“The journalist could lie, cheat, distort, bribe, betray, or violate any ethical code as long as the journalist exposed corruption, solved a murder, caught a thief or saved an innocent. Most films about journalism end with the reporter or editor winning the battle, if not the war.”

Which leads to an interesting question: what happens if we take away the moral imperative? Then we are left with a journalist who lies, cheats and distorts for their own benefit.

This is certainly how many British dramas have depicted reporters. Either they are solitary and grubby, slyly ingratiating themselves into the lives of unsuspecting innocent victims or they are dehumanised – presented in feral packs cameras clicking and microphones waving, howling like coyotes encircling their prey. It was this type of presentation that moved Piers Morgan (of all people) when he was the editor of the Daily Mirror to take aim at Coronation Street.

In March 2003 he appeared before the Commons media and complained of a storyline which had “Twenty million people watching this ludicrous portrait of tabloid journalists,” he added at a later date “TV people might think it’s a bit of fun but it’s not very helpful as it further corrodes public trust.”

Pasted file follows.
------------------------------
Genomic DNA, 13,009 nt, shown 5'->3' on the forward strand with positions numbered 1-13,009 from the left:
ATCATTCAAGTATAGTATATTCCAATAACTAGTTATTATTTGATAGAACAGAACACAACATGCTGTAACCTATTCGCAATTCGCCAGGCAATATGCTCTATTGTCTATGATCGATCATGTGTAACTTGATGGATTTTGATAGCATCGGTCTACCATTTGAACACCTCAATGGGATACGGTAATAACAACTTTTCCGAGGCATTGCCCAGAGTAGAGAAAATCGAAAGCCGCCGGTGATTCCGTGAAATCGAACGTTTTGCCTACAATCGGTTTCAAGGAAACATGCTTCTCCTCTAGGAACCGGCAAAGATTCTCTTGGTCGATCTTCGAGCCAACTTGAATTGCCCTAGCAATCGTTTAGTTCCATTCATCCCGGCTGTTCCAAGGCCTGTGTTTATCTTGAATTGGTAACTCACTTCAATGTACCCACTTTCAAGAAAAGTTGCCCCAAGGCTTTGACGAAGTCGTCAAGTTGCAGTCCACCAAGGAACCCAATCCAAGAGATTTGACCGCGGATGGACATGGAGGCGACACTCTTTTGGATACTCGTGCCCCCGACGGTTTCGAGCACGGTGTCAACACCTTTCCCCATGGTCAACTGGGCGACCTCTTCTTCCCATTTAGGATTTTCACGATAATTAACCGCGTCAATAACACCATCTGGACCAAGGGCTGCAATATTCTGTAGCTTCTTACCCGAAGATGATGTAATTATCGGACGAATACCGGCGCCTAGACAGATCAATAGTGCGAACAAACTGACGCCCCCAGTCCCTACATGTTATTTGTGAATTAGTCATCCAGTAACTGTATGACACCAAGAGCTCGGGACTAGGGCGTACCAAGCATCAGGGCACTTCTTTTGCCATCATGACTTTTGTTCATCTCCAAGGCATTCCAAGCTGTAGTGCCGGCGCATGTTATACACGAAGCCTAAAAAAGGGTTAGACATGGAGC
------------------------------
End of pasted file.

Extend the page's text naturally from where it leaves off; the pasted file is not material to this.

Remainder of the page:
But at least things have improved somewhat since then and many working journalists applauded the way in which ITV’s drama Broadchurch portrayed local journalism in 2017.

Throughout the series viewers had realistic glimpses of life in a local newsroom and at one point in the narrative, the editor of the Broadchurch Echo delivered an impassioned defence of the historical importance of local news.

It was, wrote Paul Ilet in the Press Gazette  a “little bit wonderful to see such a believable exchange which completely nailed the financial pressures which have been hounding the local newspaper industry for decades.”

And, it should be noted, the editor of the Echo was a woman – whose gender was completely irrelevant to how she functioned in her role. That in itself is major departure from how television and film on both sides of the Atlantic have continually, with some exceptions, portrayed women journalists.

Ruthless, ambitious, ethically unsound. Or then again, naïve , unpredictable and incapable of separating home life from work life. And in how many fictional productions have female journalists slept with their sources? One of the major flaws of the otherwise razor sharp US version of House of Cards was how freely the ace reporter Zoe Barnes shed her clothes for the loathsome Frank Underwood. All this is important because, as I’ve noted elsewhere, in cultural and political life, the effectiveness of women in positions of responsibility is routinely viewed through the prism of their sexuality. This just does not happen with men.

But the success of The Post heightens the anticipation for the BBC’s forthcoming newspaper drama, Press. Written by Mike Bartlett (Dr Foster) it is, according to the press release, set “in the fast-paced and challenging environment of the British newspaper industry”. Apparently, we will follow the lives of the characters as they attempt to, “balance work and play, ambition and integrity, amid the never-ending pressure of the 24-hour global news cycle and an industry in turmoil.”

Blimey. Read all about it, indeed.